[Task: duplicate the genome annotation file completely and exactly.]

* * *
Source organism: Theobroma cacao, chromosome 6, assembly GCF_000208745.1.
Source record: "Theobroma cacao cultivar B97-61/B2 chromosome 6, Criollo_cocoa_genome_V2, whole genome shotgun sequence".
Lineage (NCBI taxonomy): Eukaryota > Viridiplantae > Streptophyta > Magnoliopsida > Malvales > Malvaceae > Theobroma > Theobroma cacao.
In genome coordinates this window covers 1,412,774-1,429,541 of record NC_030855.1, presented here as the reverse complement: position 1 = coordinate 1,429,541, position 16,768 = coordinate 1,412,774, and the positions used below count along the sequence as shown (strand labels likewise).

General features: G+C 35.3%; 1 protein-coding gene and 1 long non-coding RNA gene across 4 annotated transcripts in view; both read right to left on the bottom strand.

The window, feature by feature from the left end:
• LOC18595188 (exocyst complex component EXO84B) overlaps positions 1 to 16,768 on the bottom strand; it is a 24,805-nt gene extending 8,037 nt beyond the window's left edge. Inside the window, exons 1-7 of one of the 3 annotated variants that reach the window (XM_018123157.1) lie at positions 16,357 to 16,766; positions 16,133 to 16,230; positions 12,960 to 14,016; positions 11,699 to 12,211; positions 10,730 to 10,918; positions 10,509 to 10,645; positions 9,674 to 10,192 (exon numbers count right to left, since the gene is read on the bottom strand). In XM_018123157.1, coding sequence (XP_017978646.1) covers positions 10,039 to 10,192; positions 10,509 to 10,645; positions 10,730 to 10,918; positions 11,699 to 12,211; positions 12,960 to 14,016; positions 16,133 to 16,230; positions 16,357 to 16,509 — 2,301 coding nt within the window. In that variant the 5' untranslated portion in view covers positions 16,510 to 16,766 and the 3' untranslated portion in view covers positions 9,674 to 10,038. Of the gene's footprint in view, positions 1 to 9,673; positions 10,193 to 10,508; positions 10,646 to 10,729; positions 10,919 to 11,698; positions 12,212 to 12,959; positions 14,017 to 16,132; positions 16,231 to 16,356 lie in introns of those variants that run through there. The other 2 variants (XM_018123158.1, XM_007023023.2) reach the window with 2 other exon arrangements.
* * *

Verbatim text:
Source organism: Theobroma cacao, chromosome 6, assembly GCF_000208745.1.
Source record: "Theobroma cacao cultivar B97-61/B2 chromosome 6, Criollo_cocoa_genome_V2, whole genome shotgun sequence".
Lineage (NCBI taxonomy): Eukaryota > Viridiplantae > Streptophyta > Magnoliopsida > Malvales > Malvaceae > Theobroma > Theobroma cacao.
In genome coordinates this window covers 1,412,774-1,429,541 of record NC_030855.1, presented here as the reverse complement: position 1 = coordinate 1,429,541, position 16,768 = coordinate 1,412,774, and the positions used below count along the sequence as shown (strand labels likewise).

General features: G+C 35.3%; 1 protein-coding gene and 1 long non-coding RNA gene across 4 annotated transcripts in view; both read right to left on the bottom strand.

The window, feature by feature from the left end:
• LOC18595188 (exocyst complex component EXO84B) overlaps positions 1 to 16,768 on the bottom strand; it is a 24,805-nt gene extending 8,037 nt beyond the window's left edge. Inside the window, exons 1-7 of one of the 3 annotated variants that reach the window (XM_018123157.1) lie at positions 16,357 to 16,766; positions 16,133 to 16,230; positions 12,960 to 14,016; positions 11,699 to 12,211; positions 10,730 to 10,918; positions 10,509 to 10,645; positions 9,674 to 10,192 (exon numbers count right to left, since the gene is read on the bottom strand). In XM_018123157.1, coding sequence (XP_017978646.1) covers positions 10,039 to 10,192; positions 10,509 to 10,645; positions 10,730 to 10,918; positions 11,699 to 12,211; positions 12,960 to 14,016; positions 16,133 to 16,230; positions 16,357 to 16,509 — 2,301 coding nt within the window. In that variant the 5' untranslated portion in view covers positions 16,510 to 16,766 and the 3' untranslated portion in view covers positions 9,674 to 10,038. Of the gene's footprint in view, positions 1 to 9,673; positions 10,193 to 10,508; positions 10,646 to 10,729; positions 10,919 to 11,698; positions 12,212 to 12,959; positions 14,017 to 16,132; positions 16,231 to 16,356 lie in introns of those variants that run through there. The other 2 variants (XM_018123158.1, XM_007023023.2) reach the window with 2 other exon arrangements.